LENT: Passover - Commemorating Salvation
Monday, March 18 2019
Today we are more than half-way through our journey towards Holy Week. As I reflect on where we are headed – the commemoration of the transcendental events that took place in Jerusalem around 2000 years ago, that is the passion and the death and the resurrection of the God-man Jesus Christ – I also think of Passover, the annual Jewish celebration that Jesus Himself partook of the night before His crucifixion.
God initially established Passover for the Jewish people. The Israelites were slaves in Egypt for four hundred and thirty years, time in which they served the Egyptians with hard labor. (Exodus 1:13,14) God heard their cries to be freed from bondage (Exodus 2:23,24) and raised up Moses to be leader of the people so that he could go before Pharaoh and say, “Let my people go …” (Exodus 5:1). Pharaoh did not want to let the people go, so through Moses, God sent ten plagues to the Egyptians (Exodus 7-12). The last plague was the death of the first born – men as well as animals (Exodus 12:29). Before sending this plague, the Lord told the people of Israel to prepare to leave Egypt because the plague of death would not touch them. Through Moses and Aaron, He gave them the following commands:
“… Tell the whole community of Israel that on the tenth day of this month each man is to take a lamb for his family, one for each household … The animals you choose must be year-old males without defect … Take care of them until the fourteenth day of the month, when all the members of the community of Israel must slaughter them at twilight. Then they are to take some of the blood and put it on the sides and tops of the doorframes of the houses where they eat the lambs. That same night they are to eat the meat roasted over the fire, along with bitter herbs, and bread made without yeast … Eat it in haste; it is the LORD’s Passover. On that same night I will pass through Egypt and strike down every firstborn of both people and animals … I am the LORD. The blood will be a sign for you on the houses where you are, and when I see the blood, I will pass over you. No destructive plague will touch you when I strike Egypt.” (Exodus 12:3,5-8,11-13)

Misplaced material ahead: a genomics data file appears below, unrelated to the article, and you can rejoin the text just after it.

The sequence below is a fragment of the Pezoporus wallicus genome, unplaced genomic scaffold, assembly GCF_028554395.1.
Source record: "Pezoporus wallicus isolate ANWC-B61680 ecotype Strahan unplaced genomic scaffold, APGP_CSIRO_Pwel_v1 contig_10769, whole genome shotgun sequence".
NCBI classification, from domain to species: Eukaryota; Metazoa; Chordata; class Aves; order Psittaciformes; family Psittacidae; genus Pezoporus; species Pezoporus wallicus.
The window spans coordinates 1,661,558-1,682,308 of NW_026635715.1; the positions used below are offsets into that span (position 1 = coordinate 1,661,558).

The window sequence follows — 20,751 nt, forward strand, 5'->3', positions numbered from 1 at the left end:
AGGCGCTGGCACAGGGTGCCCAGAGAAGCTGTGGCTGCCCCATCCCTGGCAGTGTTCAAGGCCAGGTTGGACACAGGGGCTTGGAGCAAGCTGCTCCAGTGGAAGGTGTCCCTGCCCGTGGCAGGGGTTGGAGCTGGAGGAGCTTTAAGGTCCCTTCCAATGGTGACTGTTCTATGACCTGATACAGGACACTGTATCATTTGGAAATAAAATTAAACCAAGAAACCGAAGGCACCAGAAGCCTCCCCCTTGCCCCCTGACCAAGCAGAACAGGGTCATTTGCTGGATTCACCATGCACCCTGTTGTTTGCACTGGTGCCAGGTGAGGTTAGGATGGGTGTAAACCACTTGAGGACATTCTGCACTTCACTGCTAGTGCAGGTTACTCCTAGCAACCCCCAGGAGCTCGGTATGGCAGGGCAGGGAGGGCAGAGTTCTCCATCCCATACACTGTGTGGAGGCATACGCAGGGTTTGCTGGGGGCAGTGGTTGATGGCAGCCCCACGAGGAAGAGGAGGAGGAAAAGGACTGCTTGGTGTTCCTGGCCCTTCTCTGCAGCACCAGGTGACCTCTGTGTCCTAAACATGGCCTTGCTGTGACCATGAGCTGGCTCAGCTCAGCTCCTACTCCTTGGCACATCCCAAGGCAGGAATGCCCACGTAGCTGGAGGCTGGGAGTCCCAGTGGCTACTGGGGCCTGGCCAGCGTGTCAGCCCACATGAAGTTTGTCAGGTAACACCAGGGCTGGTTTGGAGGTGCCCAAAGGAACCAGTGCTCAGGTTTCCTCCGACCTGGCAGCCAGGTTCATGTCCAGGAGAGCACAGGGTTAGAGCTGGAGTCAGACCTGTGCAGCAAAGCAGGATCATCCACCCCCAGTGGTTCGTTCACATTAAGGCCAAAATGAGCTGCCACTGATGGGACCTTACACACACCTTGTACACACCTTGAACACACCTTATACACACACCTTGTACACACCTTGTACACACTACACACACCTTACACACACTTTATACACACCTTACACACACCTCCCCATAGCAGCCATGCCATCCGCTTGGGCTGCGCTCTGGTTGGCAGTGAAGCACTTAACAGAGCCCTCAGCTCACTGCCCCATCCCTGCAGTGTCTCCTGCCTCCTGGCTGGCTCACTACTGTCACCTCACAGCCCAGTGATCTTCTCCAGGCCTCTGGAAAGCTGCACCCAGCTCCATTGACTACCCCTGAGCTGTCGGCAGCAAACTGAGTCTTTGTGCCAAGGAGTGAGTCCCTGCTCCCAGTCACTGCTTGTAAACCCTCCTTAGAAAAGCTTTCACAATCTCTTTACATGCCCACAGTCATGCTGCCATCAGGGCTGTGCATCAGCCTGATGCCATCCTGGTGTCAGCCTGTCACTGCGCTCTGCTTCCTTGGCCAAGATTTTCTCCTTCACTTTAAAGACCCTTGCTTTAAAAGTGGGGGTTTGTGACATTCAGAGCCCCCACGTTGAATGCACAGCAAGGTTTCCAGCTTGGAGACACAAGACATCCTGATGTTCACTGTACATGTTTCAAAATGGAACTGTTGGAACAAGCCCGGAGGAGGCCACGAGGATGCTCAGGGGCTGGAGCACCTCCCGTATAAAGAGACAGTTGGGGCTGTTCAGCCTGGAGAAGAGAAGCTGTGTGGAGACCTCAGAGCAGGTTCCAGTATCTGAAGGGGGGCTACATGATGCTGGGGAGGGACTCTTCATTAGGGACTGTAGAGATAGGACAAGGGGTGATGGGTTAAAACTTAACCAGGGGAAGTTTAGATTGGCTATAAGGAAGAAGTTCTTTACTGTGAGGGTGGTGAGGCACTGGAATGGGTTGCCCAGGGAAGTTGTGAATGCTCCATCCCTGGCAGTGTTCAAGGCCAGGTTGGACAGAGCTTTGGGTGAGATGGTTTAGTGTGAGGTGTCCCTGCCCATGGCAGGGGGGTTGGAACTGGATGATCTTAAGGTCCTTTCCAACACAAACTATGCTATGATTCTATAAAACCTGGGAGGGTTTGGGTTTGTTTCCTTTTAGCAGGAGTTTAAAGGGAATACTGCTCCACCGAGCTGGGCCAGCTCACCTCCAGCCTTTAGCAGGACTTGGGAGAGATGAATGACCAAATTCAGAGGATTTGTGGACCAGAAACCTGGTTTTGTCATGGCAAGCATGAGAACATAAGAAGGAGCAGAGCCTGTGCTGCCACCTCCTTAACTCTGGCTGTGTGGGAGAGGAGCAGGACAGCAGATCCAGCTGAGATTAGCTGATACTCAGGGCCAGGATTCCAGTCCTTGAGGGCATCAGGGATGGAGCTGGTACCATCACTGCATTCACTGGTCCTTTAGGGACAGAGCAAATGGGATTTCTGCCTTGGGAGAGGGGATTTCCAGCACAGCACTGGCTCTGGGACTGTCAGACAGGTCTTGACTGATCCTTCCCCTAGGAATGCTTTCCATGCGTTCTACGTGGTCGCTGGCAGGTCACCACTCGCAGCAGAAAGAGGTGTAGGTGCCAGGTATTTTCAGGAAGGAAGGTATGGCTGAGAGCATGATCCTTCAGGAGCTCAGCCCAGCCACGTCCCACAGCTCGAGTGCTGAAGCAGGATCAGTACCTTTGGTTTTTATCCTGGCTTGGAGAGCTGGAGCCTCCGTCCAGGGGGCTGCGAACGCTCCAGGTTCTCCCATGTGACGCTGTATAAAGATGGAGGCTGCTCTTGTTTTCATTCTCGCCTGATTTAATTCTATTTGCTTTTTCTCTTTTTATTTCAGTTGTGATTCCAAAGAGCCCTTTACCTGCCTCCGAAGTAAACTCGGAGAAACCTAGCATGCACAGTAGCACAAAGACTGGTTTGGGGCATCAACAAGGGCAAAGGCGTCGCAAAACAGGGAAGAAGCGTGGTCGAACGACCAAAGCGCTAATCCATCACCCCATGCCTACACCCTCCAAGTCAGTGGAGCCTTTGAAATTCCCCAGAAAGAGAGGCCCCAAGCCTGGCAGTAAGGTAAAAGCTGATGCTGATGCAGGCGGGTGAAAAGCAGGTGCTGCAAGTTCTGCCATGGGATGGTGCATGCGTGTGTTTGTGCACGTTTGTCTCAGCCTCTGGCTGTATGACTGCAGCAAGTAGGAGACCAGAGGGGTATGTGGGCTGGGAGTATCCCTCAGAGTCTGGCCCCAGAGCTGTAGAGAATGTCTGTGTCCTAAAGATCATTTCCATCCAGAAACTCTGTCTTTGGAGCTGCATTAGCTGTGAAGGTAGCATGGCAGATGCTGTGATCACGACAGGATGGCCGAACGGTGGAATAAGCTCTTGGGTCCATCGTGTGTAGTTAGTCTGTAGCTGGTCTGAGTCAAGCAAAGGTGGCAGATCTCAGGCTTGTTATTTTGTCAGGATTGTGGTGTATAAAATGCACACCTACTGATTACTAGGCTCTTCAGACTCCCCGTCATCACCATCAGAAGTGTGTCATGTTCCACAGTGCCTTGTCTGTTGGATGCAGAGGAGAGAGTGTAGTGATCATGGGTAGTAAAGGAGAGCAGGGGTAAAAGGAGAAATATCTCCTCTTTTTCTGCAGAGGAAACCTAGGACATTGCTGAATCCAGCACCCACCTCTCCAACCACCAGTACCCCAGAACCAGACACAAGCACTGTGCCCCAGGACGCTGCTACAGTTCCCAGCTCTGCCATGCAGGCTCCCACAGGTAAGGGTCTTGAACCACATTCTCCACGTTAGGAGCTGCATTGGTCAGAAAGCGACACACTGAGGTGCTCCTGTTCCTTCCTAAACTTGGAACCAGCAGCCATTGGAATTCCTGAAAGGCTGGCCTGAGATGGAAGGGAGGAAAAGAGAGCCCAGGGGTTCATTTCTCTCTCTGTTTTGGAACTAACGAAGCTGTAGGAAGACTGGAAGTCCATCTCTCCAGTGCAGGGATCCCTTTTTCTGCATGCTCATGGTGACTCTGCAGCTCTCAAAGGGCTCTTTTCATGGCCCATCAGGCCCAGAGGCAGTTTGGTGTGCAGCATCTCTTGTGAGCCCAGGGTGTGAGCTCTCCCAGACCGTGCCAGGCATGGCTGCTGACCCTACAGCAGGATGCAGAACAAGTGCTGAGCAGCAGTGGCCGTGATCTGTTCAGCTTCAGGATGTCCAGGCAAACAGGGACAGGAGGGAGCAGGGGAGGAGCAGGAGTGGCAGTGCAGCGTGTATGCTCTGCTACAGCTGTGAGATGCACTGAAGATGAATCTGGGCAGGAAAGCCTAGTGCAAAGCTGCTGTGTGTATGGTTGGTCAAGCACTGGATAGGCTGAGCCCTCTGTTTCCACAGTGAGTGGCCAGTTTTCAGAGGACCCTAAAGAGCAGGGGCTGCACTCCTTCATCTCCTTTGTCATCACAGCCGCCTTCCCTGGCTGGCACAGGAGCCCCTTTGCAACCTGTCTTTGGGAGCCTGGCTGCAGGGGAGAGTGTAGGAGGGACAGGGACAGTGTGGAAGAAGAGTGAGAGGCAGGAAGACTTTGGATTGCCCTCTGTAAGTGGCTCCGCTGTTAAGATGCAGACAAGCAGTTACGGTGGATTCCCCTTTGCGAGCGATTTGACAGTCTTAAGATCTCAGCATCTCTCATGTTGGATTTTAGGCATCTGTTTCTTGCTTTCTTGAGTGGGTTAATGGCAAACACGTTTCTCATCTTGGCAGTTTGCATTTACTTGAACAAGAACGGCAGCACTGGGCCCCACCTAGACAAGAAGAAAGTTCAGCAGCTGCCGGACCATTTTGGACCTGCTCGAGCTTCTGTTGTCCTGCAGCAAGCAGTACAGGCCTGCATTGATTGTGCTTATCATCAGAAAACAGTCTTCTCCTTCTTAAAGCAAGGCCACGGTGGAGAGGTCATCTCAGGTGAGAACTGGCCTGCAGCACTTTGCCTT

The term “passover” comes from the Hebrew “pesach”, which means “to jump over”, “to pass over”, or “to forgive”. So, when the Israelites applied the blood of the sacrificed lamb over the doors of their houses, the angel of death “passed over” the houses, and the Israelites were “forgiven” of the judgment of death.
Passover was a commemoration and a memorial, first of the Israelites’ salvation from the plague of death of the firstborn in Egypt; and secondly, of the freedom from slavery that the Israelites had experienced for more than four hundred years. God Himself says of Passover: “This is a day you are to commemorate; for the generations to come you shall celebrate it as a festival to the LORD—a lasting ordinance.” (Ex.12:14)
Although God initially established Passover for the Jewish people, whose history is narrated in the Old Testament, the feast of Passover links the Old Testament to the New Testament, in which the history of the Christian people is narrated. There is a very close historic and religious continuity between the Jewish and Christian Passover because of the events of the first Holy Week that took place over two thousand years ago. The lamb that was slain, the sprinkled blood, the meat that was partaken, the unleavened bread, and the bitter herbs … everything has a symbolism and meaning originating in the first celebration of Passover in Egypt 3,450 years ago and leading towards the time of the death and resurrection of Jesus in Jerusalem. In the days that follow, we will explore these symbols and meanings, each one of which point to “Jesus Christ, and Him crucified” (1 Corinthians 2:2).
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